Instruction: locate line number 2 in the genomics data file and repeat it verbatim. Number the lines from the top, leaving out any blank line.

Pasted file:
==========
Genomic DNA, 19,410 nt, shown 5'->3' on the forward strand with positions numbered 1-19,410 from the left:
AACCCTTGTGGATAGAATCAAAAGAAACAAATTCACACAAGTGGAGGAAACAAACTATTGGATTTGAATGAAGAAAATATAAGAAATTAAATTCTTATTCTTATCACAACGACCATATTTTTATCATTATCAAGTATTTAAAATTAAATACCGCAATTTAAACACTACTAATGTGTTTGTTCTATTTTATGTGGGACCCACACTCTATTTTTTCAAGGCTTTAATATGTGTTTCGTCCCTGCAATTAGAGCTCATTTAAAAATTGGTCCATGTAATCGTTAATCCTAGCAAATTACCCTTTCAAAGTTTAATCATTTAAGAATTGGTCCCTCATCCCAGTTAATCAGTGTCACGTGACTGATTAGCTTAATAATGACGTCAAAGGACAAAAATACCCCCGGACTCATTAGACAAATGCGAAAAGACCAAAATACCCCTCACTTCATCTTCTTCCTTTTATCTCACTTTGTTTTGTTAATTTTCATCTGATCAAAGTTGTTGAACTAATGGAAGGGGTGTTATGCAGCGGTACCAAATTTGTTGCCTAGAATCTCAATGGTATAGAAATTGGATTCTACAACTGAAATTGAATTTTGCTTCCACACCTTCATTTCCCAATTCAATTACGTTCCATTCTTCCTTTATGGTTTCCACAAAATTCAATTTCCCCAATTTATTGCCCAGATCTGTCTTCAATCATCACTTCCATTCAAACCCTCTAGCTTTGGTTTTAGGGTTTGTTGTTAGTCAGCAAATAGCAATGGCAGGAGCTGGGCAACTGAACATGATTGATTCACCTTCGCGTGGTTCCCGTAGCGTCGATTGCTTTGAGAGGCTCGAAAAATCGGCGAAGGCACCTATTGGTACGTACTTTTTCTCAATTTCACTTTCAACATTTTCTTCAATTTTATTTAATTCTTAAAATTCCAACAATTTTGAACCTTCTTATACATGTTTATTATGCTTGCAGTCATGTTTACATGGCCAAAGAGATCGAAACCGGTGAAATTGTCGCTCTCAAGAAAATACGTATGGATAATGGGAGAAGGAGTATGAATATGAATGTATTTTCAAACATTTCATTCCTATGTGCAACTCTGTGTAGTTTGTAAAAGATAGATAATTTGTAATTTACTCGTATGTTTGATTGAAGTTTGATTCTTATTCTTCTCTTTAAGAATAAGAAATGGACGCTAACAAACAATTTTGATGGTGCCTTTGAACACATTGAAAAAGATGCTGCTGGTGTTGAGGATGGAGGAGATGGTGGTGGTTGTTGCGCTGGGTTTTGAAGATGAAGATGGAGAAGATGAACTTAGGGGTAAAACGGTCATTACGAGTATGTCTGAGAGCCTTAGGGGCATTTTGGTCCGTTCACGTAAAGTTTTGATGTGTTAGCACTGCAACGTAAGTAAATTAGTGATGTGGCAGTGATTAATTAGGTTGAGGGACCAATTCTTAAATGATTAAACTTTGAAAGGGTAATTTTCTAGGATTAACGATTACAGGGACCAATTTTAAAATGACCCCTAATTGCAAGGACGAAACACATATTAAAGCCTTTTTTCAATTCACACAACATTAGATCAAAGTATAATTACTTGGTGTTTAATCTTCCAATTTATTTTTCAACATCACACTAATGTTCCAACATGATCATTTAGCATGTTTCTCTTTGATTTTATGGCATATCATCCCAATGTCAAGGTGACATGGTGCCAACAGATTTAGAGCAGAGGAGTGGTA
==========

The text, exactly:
AACCCTTGTGGATAGAATCAAAAGAAACAAATTCACACAAGTGGAGGAAACAAACTATTGGATTTGAATGAAGAAAATATAAGAAATTAAATTCTTATTCTTATCACAACGACCATATTTTTATCATTATCAAGTATTTAAAATTAAATACCGCAATTTAAACACTACTAATGTGTTTGTTCTATTTTATGTGGGACCCACACTCTATTTTTTCAAGGCTTTAATATGTGTTTCGTCCCTGCAATTAGAGCTCATTTAAAAATTGGTCCATGTAATCGTTAATCCTAGCAAATTACCCTTTCAAAGTTTAATCATTTAAGAATTGGTCCCTCATCCCAGTTAATCAGTGTCACGTGACTGATTAGCTTAATAATGACGTCAAAGGACAAAAATACCCCCGGACTCATTAGACAAATGCGAAAAGACCAAAATACCCCTCACTTCATCTTCTTCCTTTTATCTCACTTTGTTTTGTTAATTTTCATCTGATCAAAGTTGTTGAACTAATGGAAGGGGTGTTATGCAGCGGTACCAAATTTGTTGCCTAGAATCTCAATGGTATAGAAATTGGATTCTACAACTGAAATTGAATTTTGCTTCCACACCTTCATTTCCCAATTCAATTACGTTCCATTCTTCCTTTATGGTTTCCACAAAATTCAATTTCCCCAATTTATTGCCCAGATCTGTCTTCAATCATCACTTCCATTCAAACCCTCTAGCTTTGGTTTTAGGGTTTGTTGTTAGTCAGCAAATAGCAATGGCAGGAGCTGGGCAACTGAACATGATTGATTCACCTTCGCGTGGTTCCCGTAGCGTCGATTGCTTTGAGAGGCTCGAAAAATCGGCGAAGGCACCTATTGGTACGTACTTTTTCTCAATTTCACTTTCAACATTTTCTTCAATTTTATTTAATTCTTAAAATTCCAACAATTTTGAACCTTCTTATACATGTTTATTATGCTTGCAGTCATGTTTACATGGCCAAAGAGATCGAAACCGGTGAAATTGTCGCTCTCAAGAAAATACGTATGGATAATGGGAGAAGGAGTATGAATATGAATGTATTTTCAAACATTTCATTCCTATGTGCAACTCTGTGTAGTTTGTAAAAGATAGATAATTTGTAATTTACTCGTATGTTTGATTGAAGTTTGATTCTTATTCTTCTCTTTAAGAATAAGAAATGGACGCTAACAAACAATTTTGATGGTGCCTTTGAACACATTGAAAAAGATGCTGCTGGTGTTGAGGATGGAGGAGATGGTGGTGGTTGTTGCGCTGGGTTTTGAAGATGAAGATGGAGAAGATGAACTTAGGGGTAAAACGGTCATTACGAGTATGTCTGAGAGCCTTAGGGGCATTTTGGTCCGTTCACGTAAAGTTTTGATGTGTTAGCACTGCAACGTAAGTAAATTAGTGATGTGGCAGTGATTAATTAGGTTGAGGGACCAATTCTTAAATGATTAAACTTTGAAAGGGTAATTTTCTAGGATTAACGATTACAGGGACCAATTTTAAAATGACCCCTAATTGCAAGGACGAAACACATATTAAAGCCTTTTTTCAATTCACACAACATTAGATCAAAGTATAATTACTTGGTGTTTAATCTTCCAATTTATTTTTCAACATCACACTAATGTTCCAACATGATCATTTAGCATGTTTCTCTTTGATTTTATGGCATATCATCCCAATGTCAAGGTGACATGGTGCCAACAGATTTAGAGCAGAGGAGTGGTA